The normal life cycle for a hardworking and crucial asset such as a boiler feed pump is 20 years. However, a Sulzer BB3 pump removed from a refinery in Argentina has been given a new lease of life at 40. Rejuvenating legacy equipment is a specialist field that needs considerable expertise for a successful outcome.
The BB3 pump is one of the most widely used high energy pumps in the world, operating throughout the oil and gas industry as well as the hydrocarbon sector. In this case, one example was running as one of a pair of boiler feed pumps in a refinery in Argentina. The pump had to be taken out of service at short notice and refurbished quickly to ensure adequate capacity for the boiler.
The spare pump continued to operate but the failed pump was sent as a critical repair to enable it to return to active duty at the earliest opportunity. This would minimise any downtime and secure the reliable service of the pump for years to come.
Sulzer regularly provides maintenance services to the refinery and was one of the first to be invited to submit a quote for the inspection and subsequent repair of the pump.
The pump, which had been in service for more than 40 years, was removed and shipped to the service centre in Buenos Aires. The initial inspection revealed damage to the pump body as well as corrosion of the pump case. The shaft was damaged and all the wear rings would also need to be replaced.
The pump shaft was removed and inspected in-house using non-destructive testing (NDT) procedures and found to be damaged beyond repair so it was also replaced. These tests are crucial in detecting structural flaws and in this case, tests were conducted on all of the pump components.
Once the full extent of the required repair had been established, the casing walls were rebuilt using a welding process that adds a layer of material that can be machined back to specifications. With the welding complete, this section was again inspected using NDT before the casing was transferred to the machine shop where it could be re-bored.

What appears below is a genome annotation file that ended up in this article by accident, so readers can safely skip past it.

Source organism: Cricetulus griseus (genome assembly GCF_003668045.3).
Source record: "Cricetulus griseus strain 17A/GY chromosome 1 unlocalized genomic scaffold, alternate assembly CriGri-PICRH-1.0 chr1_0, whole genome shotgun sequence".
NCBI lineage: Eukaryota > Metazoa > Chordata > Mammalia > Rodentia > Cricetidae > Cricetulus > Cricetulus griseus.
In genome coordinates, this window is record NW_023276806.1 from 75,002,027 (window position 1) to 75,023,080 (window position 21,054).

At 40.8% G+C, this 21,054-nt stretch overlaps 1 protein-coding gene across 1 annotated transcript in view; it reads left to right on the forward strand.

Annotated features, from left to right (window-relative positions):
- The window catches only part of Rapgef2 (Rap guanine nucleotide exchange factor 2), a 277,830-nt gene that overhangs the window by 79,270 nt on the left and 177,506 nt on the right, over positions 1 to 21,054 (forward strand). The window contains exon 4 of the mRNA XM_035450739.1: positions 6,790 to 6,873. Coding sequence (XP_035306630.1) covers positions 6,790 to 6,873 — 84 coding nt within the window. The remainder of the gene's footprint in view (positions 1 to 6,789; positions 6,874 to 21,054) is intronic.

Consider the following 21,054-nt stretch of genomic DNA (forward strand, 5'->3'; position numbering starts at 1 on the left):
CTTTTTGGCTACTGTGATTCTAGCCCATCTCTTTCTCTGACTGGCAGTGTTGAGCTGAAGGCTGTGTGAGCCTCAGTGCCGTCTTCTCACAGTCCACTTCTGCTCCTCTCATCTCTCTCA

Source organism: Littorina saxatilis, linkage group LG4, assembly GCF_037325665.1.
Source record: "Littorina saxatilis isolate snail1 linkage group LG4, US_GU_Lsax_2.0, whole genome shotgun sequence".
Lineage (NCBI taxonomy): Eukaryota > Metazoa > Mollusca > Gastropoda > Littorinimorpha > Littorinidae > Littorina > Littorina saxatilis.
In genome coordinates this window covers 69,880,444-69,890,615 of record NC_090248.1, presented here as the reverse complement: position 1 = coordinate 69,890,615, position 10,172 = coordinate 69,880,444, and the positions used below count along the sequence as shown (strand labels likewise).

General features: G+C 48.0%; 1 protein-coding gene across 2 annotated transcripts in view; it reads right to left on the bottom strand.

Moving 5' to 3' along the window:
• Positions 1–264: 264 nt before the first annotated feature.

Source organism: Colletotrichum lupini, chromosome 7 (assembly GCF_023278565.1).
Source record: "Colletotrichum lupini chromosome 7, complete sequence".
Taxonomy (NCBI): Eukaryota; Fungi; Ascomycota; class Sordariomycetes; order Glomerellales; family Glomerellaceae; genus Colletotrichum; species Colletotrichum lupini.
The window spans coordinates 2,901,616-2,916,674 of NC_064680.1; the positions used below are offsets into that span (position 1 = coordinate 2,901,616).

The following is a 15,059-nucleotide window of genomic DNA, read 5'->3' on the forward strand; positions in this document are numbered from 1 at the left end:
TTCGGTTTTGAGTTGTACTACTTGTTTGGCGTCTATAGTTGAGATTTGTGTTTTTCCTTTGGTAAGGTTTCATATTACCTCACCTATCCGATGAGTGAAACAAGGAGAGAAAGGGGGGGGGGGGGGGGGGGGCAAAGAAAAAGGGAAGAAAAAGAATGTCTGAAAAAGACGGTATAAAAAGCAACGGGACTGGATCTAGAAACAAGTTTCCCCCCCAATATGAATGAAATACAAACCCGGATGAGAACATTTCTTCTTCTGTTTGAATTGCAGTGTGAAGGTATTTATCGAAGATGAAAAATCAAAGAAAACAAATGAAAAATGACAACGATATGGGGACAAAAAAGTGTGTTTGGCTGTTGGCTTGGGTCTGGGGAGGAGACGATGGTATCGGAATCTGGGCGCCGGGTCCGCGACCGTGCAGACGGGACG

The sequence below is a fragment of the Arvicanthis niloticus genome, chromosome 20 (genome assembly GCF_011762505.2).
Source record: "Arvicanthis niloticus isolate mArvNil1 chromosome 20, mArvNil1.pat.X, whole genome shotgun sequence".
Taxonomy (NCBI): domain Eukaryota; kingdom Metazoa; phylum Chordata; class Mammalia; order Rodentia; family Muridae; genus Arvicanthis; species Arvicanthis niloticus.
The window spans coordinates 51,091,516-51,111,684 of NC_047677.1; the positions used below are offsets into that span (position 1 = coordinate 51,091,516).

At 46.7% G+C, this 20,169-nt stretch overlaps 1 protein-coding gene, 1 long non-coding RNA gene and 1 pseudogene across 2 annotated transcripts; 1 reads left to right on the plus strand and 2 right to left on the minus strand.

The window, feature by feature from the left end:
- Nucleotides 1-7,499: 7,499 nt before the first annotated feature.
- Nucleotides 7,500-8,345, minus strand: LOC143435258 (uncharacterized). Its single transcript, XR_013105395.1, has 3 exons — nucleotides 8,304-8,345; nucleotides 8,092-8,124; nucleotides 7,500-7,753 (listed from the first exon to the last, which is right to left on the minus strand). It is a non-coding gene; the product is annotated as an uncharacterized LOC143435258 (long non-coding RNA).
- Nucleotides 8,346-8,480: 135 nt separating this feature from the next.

In the meantime, the new pump rotor was reassembled and balanced, while the wear rings were replaced when the casing repairs had been finished. The pump was put back together before being hydro tested at 1.5 times working pressure. The test procedure was designed and performed by Sulzer’s engineers to ensure that pump was ready to be reinstalled. Throughout the repair project, constant contact with the customer was maintained explaining the findings and the proposed resolutions. The customer was happy with the quality of the work completed and the attention to detail that ensured a robust repair.
Esteban Obiglio, Sales Manager at Sulzer explains: “It is essential in any overhaul project to deliver the best possible solution and ensure the customer is kept up-to-date. It is also important to understand the expectations of your customer and make every effort to deliver a cost-effective and reliable repair.”
Planning for the future
Throughout the project, the customer frequently visited the service centre to review progress and discuss options for the pump that remained in service, which was a similar age and therefore facing comparable issues with erosion and wear. One potential solution, suggested by the customer, was to replace the casing, a project that could be completed in approximately two weeks. Esteban concludes: “The customer was looking to the future and by discussing possible solutions, was able to assess all the options and make an informed decision. The refurbished asset will provide cost-effective and reliable service for many years to come.”
Read the article online at: https://www.hydrocarbonengineering.com/refining/12122019/life-starts-at-40/
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